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Talking Back

Brett Barry
By Brett Barry
Arizona Daily Wildcat
Tuesday, February 3, 2004
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Independents, Arizona's disenfranchised

The day has finally come for Arizonans to join in the presidential election process. Today, thousands of Arizonans will go to the polls to cast their votes for the Democratic candidate they want to replace George Bush in November. It is one of the greatest opportunities for Americans to make their voice heard in the political world. However, there is one segment of the Arizona population whose voice will not be heard today. They will be discriminated against for their political beliefs, and they will be denied the opportunity to vote for their candidate of choice. What's going on? Someone get Jesse Jackson here in Arizona to stop this injustice!

What group of people is it that will be turned away from the polls today? The independent voters of Arizona.

That's right. If you are not registered in one of the political parties, you will not have a say as to what choices you'll have come November. That is not fair or right.

Arizona is just one of the many states to have this partisan-encouraging form of election. It is called the closed primary.

You should vote based on your conscience and beliefs, not by a politician's political affiliation.

Why should you and I be forced into aligning ourselves with one of the two poles of our American partisan system? Personally, I don't think that either party is, in itself, a representation of my beliefs - though I do know for whom I will not be voting in a certain election in November. Each party has some representatives whom I trust and believe in. And conversely, there are plenty of politicians on each side who I completely don't trust.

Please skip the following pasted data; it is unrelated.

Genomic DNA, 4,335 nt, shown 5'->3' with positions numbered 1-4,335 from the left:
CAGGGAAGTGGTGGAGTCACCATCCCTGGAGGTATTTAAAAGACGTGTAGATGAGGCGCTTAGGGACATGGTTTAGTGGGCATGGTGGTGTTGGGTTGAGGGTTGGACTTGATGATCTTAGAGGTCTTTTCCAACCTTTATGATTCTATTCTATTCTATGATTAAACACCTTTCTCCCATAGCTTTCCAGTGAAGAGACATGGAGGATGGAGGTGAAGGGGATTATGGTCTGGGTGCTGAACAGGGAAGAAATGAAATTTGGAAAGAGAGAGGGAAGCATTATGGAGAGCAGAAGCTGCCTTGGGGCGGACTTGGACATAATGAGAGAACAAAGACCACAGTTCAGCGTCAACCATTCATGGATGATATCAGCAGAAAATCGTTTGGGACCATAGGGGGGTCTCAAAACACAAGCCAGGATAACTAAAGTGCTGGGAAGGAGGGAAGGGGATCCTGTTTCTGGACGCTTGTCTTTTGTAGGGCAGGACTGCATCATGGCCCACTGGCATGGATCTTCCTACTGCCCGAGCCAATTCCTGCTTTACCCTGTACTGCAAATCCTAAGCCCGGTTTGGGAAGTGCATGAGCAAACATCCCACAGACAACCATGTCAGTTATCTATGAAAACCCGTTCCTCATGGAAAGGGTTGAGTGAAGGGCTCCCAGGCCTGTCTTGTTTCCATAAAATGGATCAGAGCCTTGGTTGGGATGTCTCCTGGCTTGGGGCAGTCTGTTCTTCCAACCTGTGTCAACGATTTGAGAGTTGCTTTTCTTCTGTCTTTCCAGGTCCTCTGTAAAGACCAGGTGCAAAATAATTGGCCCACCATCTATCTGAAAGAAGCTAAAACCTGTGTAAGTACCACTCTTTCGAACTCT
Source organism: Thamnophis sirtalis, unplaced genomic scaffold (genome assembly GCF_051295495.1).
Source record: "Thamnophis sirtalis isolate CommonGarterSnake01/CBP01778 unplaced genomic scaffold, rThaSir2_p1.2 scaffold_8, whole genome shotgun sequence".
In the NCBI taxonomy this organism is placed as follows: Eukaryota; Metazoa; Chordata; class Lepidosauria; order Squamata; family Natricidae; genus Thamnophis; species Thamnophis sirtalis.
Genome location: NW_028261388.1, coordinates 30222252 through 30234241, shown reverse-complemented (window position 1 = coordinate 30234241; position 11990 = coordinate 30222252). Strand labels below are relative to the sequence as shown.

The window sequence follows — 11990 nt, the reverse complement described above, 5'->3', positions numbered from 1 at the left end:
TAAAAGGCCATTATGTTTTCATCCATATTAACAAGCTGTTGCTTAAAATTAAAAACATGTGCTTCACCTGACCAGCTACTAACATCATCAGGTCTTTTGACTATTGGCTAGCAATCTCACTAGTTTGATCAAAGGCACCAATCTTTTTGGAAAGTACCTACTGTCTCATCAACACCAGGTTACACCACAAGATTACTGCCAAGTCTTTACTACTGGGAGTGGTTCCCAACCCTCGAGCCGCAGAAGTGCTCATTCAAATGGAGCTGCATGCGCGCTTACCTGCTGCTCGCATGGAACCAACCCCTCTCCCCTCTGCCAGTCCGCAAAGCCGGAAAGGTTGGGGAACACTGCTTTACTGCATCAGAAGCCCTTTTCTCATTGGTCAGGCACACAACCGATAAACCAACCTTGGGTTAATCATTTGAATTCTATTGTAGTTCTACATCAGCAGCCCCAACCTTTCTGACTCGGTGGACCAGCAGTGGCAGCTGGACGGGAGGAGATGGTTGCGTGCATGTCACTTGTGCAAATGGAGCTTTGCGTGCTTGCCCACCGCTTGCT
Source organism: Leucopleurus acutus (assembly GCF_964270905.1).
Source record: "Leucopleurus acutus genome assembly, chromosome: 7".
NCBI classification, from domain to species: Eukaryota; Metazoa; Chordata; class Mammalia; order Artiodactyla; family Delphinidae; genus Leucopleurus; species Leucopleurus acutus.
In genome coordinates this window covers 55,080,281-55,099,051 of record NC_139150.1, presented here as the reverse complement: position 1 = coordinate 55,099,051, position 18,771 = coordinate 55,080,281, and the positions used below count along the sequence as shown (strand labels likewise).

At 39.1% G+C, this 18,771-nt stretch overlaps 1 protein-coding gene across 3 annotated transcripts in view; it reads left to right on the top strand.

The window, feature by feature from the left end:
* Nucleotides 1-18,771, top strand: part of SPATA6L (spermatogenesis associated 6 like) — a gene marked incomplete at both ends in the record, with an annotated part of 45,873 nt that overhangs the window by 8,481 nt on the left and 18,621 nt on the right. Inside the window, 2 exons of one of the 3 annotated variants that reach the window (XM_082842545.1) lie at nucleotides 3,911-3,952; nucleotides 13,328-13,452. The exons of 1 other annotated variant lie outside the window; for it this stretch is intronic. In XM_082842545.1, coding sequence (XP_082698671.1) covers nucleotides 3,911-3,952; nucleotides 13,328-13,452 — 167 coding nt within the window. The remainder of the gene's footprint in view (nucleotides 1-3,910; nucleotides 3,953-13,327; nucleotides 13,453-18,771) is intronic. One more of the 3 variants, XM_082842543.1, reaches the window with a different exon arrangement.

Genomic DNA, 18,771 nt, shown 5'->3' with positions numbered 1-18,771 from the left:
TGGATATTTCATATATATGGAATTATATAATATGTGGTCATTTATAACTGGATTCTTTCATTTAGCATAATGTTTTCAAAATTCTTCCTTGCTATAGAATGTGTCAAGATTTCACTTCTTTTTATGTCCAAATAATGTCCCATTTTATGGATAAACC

The trick to this democracy thing is to elect those you believe will make the country a better place. You should vote based on your conscience and beliefs, not by a politician's political affiliation.

I truly believe that our country would be a much better place if we followed our original president's precedent to avoid any semblance of partisan politics. Washington believed that parties "are likely, in the course of time and things, to become potent engines, by which cunning, ambitious and unprincipled men will be enabled to subvert the power of the people ... to usurp for themselves the reins of government - destroying afterwards the very engines which have lifted them to unjust dominion."

However, if we must have political parties, then we should at least make the primary elections open so as to make the process more democratic.

Having a closed primary caters to the party elite within the Democratic and Republican parties who want to see their polar agendas amplified. In an open primary, the general public can vote for the candidate who best represents it; with closed primaries, the independent public is force-fed a pair of candidates that the majority of the population did not want to see in the general election.

Now some of you may think open primaries provide a way for people of other parties to try and "sabotage" the opposition's chance of election in November by voting for an "unelectable" candidate of the rival party. First of all, that is a ridiculous conspiracy theory. Second, with open primaries, people tend to vote for those whom they believe in. How else could someone like John McCain beat Bush in New Hampshire in 2000?

He was not an "unelectable" candidate; people just responded to his ideas and principles. He won New Hampshire because he had the support of the independents and crossover Democrats. He was way behind in votes by registered Republicans; almost all of the core Republicans were terrified at the prospect of McCain representing them.

It was obvious that he could attract more middle-of-the-road voters than Dubya, but he did not represent the ideals of the Republican elite. So, despite his appeal to the general public, he was beaten by Bush in the closed primaries because the party elite wanted Dubya.

Opening Arizona's primaries would allow us to actually vote for whomever we believe is the best candidate - without being forced into declaring allegiance to a political party. I want to vote, but I'm not going to obtain the right to vote by joining a party I don't believe in. As Alexis de Tocqueville said, "There are many men of principle in both parties in America, but there is no party of principle." Opening the primary election allows us to vote for the person we actually want without joining a party we don't want.

Brett Berry is a fiercely independent sophomore majoring in regional development. He can be reached at

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